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Drug companies enter Indonesia and the Philippines
19-02-2010: An increasing number of Pharmaceutical (Pharma) companies are targeting emerging markets. Indonesia and the Philippines are starting to gain considerable attention thanks to their burgeoning healthcare systems. A recent report by independent market analyst Datamonitor shows that Pharma’s interest in Indonesia and the Philippines will rise as both are currently reforming and expanding their respective healthcare systems.
Indonesia: an attractive market in the long term
Indonesia is the fourth most populated country in the world and therefore has a large patient population. The introduction of a full universal health insurance is a much-needed step to increase access to healthcare, given that only 26% of the Indonesians are covered by health insurance and the fact that they often find medications to be unaffordable. This is one of the primary aims of the government, which targets to cover all its citizens by 2013. However, given the large size of its population and the low current coverage, opportunities for the Pharma industry will likely only be seen in the long run.
In the absence of a true universal healthcare, Indonesians without coverage opt for cheaper drugs, namely branded generics that are usually produced by the local industry. “The market remains dominated by branded generics despite the availability of even cheaper unbranded generics, indicating a huge market potential for Big Pharma as Indonesians seem to be willing to pay more for a reputed brand” says Maura Musciacco, healthcare analyst at Datamonitor.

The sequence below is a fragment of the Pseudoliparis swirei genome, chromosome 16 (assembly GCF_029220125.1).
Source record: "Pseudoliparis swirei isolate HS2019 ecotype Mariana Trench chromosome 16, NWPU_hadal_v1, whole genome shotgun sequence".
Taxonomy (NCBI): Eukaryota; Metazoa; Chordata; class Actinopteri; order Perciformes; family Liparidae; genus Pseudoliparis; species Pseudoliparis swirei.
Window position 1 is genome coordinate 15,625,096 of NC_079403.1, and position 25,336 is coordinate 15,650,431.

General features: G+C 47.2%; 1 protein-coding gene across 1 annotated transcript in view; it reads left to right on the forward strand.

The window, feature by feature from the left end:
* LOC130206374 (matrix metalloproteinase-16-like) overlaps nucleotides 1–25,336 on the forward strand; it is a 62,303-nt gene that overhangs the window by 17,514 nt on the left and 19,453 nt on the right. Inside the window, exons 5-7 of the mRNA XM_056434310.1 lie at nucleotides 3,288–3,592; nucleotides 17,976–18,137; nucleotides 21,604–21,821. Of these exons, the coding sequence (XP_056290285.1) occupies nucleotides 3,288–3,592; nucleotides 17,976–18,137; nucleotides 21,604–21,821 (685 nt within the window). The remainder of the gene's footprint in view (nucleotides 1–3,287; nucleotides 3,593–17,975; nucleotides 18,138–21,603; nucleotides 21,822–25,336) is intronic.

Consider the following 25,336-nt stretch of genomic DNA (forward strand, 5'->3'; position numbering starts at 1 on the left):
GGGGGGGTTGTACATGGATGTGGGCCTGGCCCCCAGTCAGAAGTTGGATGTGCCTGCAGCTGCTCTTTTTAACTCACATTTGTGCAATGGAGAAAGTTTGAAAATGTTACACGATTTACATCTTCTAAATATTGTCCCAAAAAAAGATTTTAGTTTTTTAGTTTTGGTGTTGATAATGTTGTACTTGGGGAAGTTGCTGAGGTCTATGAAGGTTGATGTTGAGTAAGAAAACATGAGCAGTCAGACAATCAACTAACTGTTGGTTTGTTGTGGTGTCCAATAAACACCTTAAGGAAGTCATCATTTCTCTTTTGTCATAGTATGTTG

The Phillippines: beneficial in the short term
Reforms of the universal health insurance system have made greater headway in the Philippines, with 78% of the population covered. This, in combination with dominance of more expensive branded drugs over cheap generics, generated a market valued double that of Indonesia’s in 2008, with sales of $2.1 billion.
“The prices of medicines in the Philippines are some of the highest in the region, ranking second to Japan. With 14% of the Filipino population living below the poverty line of $1 per day — double that of Indonesia — this makes patient access a major challenge” comments Musciacco based in London.
Due to the mounting need to make drugs both accessible and affordable, the government has taken strong measures likely to create a challenging environment for foreign companies. In mid-2009, the government imposed 50% price cuts on 21 essential drugs, which will certainly impact sales for these companies going forward.
Enter with caution
Multinational players have garnered considerably higher sales and faster growth rates in the Philippines reflecting the country’s more fertile market for foreign companies. Going forward, however, branded Pharma will find the Philippines to be more challenging given it is shifting towards a generics-based market. In the long run, Indonesia will offer a larger market where multinationals can better position its high-value drugs due to a more Western disease pattern.
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